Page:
Published October 20, 2016
Five scientific companies have been awarded grants from UB through a new program designed to help small businesses expand their research capabilities by partnering with the university. And UB hopes to award many more.
The grants — called the UB Small Business Innovation Awards (SBIA) — are designed to help link companies with UB, where they can access world-class scientists, engineers and facilities that can enhance small business research and development programs.
The UB award is available to any company that has qualified for a federal Small Business Innovation Research (SBIR) grant or Small Business Technology Transfer (STTR) grant. Qualifying companies that subcontract at least 30 percent of the federal grant to UB may receive up to a 20 percent SBIA match to fund additional work by the UB research team.
The five firms benefitting from the new award — which goes toward work being conducted at UB by a UB researcher — are:
Attracting and nurturing startups has become an important part of university economic development initiatives, and UB has launched the SBIA program to help support commercialization of small business innovations that will benefit the public good.
The federal grants come in two phases, the first being a smaller “proof of concept” award. If the company shows promise, it can apply for a Phase II grant of up to $1 million. A company that has affiliated with UB works with a professor who provides research guidance and acts as an “investigator” in the grant process. “UB has great students who can become employees, and great researchers and facilities and equipment that can supplement small business development teams,” says Christina Orsi, associate vice president in the Office of Economic Development.
Venu Govindaraju, vice president for research and economic development, says the new grant program not only supports small businesses, it also provides expanded research opportunities for faculty and staff, and experiential learning opportunities for students.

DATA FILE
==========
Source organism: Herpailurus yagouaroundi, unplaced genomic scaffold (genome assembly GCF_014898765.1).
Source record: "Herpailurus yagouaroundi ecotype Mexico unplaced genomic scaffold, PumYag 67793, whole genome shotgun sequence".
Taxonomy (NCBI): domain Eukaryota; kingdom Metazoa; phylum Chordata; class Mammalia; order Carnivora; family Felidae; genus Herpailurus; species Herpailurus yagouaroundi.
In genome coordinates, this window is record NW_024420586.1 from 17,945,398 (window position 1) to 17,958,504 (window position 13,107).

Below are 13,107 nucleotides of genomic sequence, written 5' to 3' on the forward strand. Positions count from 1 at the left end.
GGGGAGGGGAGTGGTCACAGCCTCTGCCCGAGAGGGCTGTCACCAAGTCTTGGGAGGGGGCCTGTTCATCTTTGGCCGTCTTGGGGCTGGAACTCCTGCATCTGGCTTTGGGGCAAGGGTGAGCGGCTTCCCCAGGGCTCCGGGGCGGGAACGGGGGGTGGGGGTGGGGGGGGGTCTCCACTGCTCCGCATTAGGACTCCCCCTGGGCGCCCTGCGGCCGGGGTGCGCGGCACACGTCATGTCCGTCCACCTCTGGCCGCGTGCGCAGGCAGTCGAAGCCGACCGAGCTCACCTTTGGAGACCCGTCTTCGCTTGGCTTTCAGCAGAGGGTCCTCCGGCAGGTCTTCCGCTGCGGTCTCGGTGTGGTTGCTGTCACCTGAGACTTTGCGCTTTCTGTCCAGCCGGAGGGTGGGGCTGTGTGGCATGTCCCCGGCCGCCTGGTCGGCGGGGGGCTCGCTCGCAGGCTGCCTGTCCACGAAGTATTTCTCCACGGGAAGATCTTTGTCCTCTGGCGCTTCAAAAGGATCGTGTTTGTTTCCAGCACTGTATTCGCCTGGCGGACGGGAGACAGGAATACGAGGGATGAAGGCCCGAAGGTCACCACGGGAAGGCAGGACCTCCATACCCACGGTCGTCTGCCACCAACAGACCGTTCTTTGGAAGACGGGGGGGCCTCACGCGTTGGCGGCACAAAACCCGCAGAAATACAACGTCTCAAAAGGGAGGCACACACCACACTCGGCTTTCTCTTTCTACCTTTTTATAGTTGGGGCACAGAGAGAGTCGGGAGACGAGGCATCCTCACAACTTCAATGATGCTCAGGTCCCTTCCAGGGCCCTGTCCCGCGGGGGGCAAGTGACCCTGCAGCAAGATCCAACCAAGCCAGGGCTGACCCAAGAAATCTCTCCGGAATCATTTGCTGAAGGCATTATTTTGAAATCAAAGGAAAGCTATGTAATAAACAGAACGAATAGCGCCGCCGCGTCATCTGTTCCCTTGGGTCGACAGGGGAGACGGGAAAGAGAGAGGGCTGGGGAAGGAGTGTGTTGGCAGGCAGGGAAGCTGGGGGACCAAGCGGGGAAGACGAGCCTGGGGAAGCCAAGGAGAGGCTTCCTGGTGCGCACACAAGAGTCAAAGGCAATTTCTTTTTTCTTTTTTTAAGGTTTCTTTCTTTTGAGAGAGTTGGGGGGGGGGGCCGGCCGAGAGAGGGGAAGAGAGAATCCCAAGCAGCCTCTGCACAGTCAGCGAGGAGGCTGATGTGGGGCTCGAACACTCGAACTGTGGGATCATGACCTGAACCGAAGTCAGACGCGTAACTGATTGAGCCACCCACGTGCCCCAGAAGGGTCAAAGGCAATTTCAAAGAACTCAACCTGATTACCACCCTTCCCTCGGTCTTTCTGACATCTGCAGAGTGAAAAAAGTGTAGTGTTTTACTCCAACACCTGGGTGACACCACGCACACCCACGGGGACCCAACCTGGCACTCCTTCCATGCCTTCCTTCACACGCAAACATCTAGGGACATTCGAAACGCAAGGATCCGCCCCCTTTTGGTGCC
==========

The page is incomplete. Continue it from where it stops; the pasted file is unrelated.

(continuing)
“It’s a terrific opportunity for promising companies to grow their businesses with UB as a partner,” Govindaraju says. “And it is an additional benefit our faculty can offer to small business they have an opportunity to work with.”
UB hopes to work with both local and national companies. More information about the UB SBIA program can be found online.
In addition to launching the SBIA program, UB also has introduced a new streamlined process for companies sponsoring research projects with UB investigators. Called UB SWIFT (Sponsorship With Industry Focused Terms), the program empowers both entities to set research and licensing terms at the project planning stage, eliminating lengthy, costly negotiations from the partnering process. Companies have the option to pay an upfront preferred terms fee to lock in exclusive license terms that include a 1 percent royalty rate and “royalty-free periods” where no royalties are due until sales exceed fixed cumulative sales levels.
The goal of UB SWIFT is to speed up the contracting process with favorable licensing terms so companies and researchers can get to work, says Jeff Dunbar, director of technology transfer.
For information about the SBIA grants or SWIFT program, call Jennifer Mandina at 716-645-8952 or visit http://www.buffalo.edu/research/ubswift.